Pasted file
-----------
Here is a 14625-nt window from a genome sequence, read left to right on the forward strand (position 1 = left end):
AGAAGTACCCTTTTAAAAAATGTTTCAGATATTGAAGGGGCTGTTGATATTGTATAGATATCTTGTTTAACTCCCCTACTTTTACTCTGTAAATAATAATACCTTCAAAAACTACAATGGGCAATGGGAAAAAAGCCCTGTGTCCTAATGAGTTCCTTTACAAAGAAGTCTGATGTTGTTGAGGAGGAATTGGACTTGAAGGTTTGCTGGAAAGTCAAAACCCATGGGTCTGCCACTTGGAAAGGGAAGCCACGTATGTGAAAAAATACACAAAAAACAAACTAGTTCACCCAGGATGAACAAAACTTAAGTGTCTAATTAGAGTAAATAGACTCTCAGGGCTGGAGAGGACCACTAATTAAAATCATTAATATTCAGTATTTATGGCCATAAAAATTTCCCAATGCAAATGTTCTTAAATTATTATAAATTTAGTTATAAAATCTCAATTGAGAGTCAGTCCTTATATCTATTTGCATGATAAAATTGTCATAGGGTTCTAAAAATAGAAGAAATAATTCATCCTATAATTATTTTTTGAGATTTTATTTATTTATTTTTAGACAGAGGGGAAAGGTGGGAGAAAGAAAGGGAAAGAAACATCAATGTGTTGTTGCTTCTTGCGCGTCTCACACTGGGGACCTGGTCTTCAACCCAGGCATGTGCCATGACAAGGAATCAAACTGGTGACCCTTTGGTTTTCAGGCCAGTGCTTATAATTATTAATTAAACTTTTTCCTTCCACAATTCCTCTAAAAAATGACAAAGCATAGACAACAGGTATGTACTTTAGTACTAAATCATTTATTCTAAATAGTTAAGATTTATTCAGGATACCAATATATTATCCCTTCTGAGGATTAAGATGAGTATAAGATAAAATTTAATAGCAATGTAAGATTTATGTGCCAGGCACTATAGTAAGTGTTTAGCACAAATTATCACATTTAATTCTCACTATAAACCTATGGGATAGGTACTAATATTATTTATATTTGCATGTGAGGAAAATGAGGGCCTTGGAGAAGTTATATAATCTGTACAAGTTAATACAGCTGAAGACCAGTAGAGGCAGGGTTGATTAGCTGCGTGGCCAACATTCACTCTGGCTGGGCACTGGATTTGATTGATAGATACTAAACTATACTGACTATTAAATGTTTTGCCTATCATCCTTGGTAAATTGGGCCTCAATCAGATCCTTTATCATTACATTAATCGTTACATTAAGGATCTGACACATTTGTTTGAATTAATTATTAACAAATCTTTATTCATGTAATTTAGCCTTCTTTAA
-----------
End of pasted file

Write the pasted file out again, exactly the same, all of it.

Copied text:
Here is a 14625-nt window from a genome sequence, read left to right on the forward strand (position 1 = left end):
AGAAGTACCCTTTTAAAAAATGTTTCAGATATTGAAGGGGCTGTTGATATTGTATAGATATCTTGTTTAACTCCCCTACTTTTACTCTGTAAATAATAATACCTTCAAAAACTACAATGGGCAATGGGAAAAAAGCCCTGTGTCCTAATGAGTTCCTTTACAAAGAAGTCTGATGTTGTTGAGGAGGAATTGGACTTGAAGGTTTGCTGGAAAGTCAAAACCCATGGGTCTGCCACTTGGAAAGGGAAGCCACGTATGTGAAAAAATACACAAAAAACAAACTAGTTCACCCAGGATGAACAAAACTTAAGTGTCTAATTAGAGTAAATAGACTCTCAGGGCTGGAGAGGACCACTAATTAAAATCATTAATATTCAGTATTTATGGCCATAAAAATTTCCCAATGCAAATGTTCTTAAATTATTATAAATTTAGTTATAAAATCTCAATTGAGAGTCAGTCCTTATATCTATTTGCATGATAAAATTGTCATAGGGTTCTAAAAATAGAAGAAATAATTCATCCTATAATTATTTTTTGAGATTTTATTTATTTATTTTTAGACAGAGGGGAAAGGTGGGAGAAAGAAAGGGAAAGAAACATCAATGTGTTGTTGCTTCTTGCGCGTCTCACACTGGGGACCTGGTCTTCAACCCAGGCATGTGCCATGACAAGGAATCAAACTGGTGACCCTTTGGTTTTCAGGCCAGTGCTTATAATTATTAATTAAACTTTTTCCTTCCACAATTCCTCTAAAAAATGACAAAGCATAGACAACAGGTATGTACTTTAGTACTAAATCATTTATTCTAAATAGTTAAGATTTATTCAGGATACCAATATATTATCCCTTCTGAGGATTAAGATGAGTATAAGATAAAATTTAATAGCAATGTAAGATTTATGTGCCAGGCACTATAGTAAGTGTTTAGCACAAATTATCACATTTAATTCTCACTATAAACCTATGGGATAGGTACTAATATTATTTATATTTGCATGTGAGGAAAATGAGGGCCTTGGAGAAGTTATATAATCTGTACAAGTTAATACAGCTGAAGACCAGTAGAGGCAGGGTTGATTAGCTGCGTGGCCAACATTCACTCTGGCTGGGCACTGGATTTGATTGATAGATACTAAACTATACTGACTATTAAATGTTTTGCCTATCATCCTTGGTAAATTGGGCCTCAATCAGATCCTTTATCATTACATTAATCGTTACATTAAGGATCTGACACATTTGTTTGAATTAATTATTAACAAATCTTTATTCATGTAATTTAGCCTTCTTTAA